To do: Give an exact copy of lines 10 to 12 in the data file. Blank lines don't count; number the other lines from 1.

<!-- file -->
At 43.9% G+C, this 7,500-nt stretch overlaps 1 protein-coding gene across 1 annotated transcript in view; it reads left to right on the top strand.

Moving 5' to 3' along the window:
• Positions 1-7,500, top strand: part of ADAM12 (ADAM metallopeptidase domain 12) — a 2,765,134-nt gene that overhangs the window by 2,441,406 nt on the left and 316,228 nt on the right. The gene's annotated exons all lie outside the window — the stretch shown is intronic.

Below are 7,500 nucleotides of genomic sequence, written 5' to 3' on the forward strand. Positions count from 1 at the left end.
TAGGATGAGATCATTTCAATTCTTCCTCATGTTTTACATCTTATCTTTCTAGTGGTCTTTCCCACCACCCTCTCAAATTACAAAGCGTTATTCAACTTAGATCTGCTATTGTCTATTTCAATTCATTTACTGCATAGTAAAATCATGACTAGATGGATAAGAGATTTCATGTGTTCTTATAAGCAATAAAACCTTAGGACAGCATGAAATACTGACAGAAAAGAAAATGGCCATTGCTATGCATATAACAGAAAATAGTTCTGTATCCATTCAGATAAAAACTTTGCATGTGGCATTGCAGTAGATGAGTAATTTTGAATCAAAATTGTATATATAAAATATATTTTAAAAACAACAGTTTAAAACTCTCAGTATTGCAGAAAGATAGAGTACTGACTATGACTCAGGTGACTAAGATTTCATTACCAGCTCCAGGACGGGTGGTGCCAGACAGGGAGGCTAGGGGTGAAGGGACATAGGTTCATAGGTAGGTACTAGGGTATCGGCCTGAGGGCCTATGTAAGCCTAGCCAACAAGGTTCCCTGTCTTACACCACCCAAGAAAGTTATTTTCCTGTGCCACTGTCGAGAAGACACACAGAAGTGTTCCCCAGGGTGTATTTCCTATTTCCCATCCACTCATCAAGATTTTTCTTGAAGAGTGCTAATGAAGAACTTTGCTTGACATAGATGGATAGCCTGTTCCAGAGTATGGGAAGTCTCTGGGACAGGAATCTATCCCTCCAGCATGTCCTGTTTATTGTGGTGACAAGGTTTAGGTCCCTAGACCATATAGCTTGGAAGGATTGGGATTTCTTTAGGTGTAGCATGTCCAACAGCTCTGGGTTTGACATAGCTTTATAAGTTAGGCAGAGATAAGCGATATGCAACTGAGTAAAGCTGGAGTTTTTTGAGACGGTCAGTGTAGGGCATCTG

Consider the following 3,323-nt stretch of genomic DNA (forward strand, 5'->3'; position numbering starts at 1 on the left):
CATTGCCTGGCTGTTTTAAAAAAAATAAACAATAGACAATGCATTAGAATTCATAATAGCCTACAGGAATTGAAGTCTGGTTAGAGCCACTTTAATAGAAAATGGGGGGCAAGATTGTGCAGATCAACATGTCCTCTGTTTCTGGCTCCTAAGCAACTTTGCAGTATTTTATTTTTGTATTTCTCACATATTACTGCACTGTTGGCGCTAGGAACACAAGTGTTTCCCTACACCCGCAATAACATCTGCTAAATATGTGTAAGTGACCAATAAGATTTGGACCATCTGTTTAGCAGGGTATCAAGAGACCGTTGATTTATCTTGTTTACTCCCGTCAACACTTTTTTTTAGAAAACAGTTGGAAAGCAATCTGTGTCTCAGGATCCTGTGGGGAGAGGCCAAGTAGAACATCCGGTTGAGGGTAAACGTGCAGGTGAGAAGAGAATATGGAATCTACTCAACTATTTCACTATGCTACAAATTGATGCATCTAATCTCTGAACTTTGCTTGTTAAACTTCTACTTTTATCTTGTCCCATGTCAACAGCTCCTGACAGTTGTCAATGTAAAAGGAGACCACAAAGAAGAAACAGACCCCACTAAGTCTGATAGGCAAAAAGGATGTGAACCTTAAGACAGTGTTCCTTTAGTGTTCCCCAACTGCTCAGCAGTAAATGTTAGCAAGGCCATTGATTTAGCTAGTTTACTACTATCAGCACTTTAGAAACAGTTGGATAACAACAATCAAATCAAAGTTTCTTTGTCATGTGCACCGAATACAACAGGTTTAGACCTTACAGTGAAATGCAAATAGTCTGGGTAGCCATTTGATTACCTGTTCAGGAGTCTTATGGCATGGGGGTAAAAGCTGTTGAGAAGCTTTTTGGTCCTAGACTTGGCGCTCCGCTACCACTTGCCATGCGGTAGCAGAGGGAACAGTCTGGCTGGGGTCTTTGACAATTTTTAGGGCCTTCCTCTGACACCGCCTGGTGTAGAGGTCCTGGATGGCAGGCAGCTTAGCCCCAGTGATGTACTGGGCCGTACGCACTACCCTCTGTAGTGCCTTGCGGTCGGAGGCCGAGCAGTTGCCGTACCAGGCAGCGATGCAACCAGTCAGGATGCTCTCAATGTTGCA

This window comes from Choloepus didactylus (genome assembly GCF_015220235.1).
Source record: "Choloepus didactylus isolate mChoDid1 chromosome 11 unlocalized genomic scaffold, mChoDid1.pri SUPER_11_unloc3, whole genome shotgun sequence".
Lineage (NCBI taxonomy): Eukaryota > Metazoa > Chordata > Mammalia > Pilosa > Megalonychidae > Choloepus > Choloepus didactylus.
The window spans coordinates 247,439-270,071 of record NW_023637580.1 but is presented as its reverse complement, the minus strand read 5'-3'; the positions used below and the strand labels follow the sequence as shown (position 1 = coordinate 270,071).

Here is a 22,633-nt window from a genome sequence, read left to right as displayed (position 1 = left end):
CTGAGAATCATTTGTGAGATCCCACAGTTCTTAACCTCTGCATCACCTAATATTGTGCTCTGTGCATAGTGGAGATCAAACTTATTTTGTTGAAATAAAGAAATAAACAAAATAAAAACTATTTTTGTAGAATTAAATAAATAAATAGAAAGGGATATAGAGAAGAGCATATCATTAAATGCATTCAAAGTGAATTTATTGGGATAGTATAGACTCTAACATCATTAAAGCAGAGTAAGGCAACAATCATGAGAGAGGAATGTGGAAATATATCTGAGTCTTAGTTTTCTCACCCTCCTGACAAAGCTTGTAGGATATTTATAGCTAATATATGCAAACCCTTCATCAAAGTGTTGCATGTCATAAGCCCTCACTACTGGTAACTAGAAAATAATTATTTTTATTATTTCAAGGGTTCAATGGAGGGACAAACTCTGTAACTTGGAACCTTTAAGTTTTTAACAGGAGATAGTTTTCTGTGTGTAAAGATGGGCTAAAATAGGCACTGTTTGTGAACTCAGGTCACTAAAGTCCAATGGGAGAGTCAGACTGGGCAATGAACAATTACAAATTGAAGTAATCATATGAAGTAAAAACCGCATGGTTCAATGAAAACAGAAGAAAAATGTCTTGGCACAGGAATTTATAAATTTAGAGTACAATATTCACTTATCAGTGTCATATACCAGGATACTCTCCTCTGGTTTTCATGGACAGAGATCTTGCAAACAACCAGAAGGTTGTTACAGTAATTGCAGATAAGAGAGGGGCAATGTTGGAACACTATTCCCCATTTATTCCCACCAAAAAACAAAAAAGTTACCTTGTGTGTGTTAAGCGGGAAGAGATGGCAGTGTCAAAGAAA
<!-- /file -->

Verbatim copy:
Lineage (NCBI taxonomy): Eukaryota > Metazoa > Chordata > Mammalia > Pilosa > Megalonychidae > Choloepus > Choloepus didactylus.
The window spans coordinates 247,439-270,071 of record NW_023637580.1 but is presented as its reverse complement, the minus strand read 5'-3'; the positions used below and the strand labels follow the sequence as shown (position 1 = coordinate 270,071).

Here is a 22,633-nt window from a genome sequence, read left to right as displayed (position 1 = left end):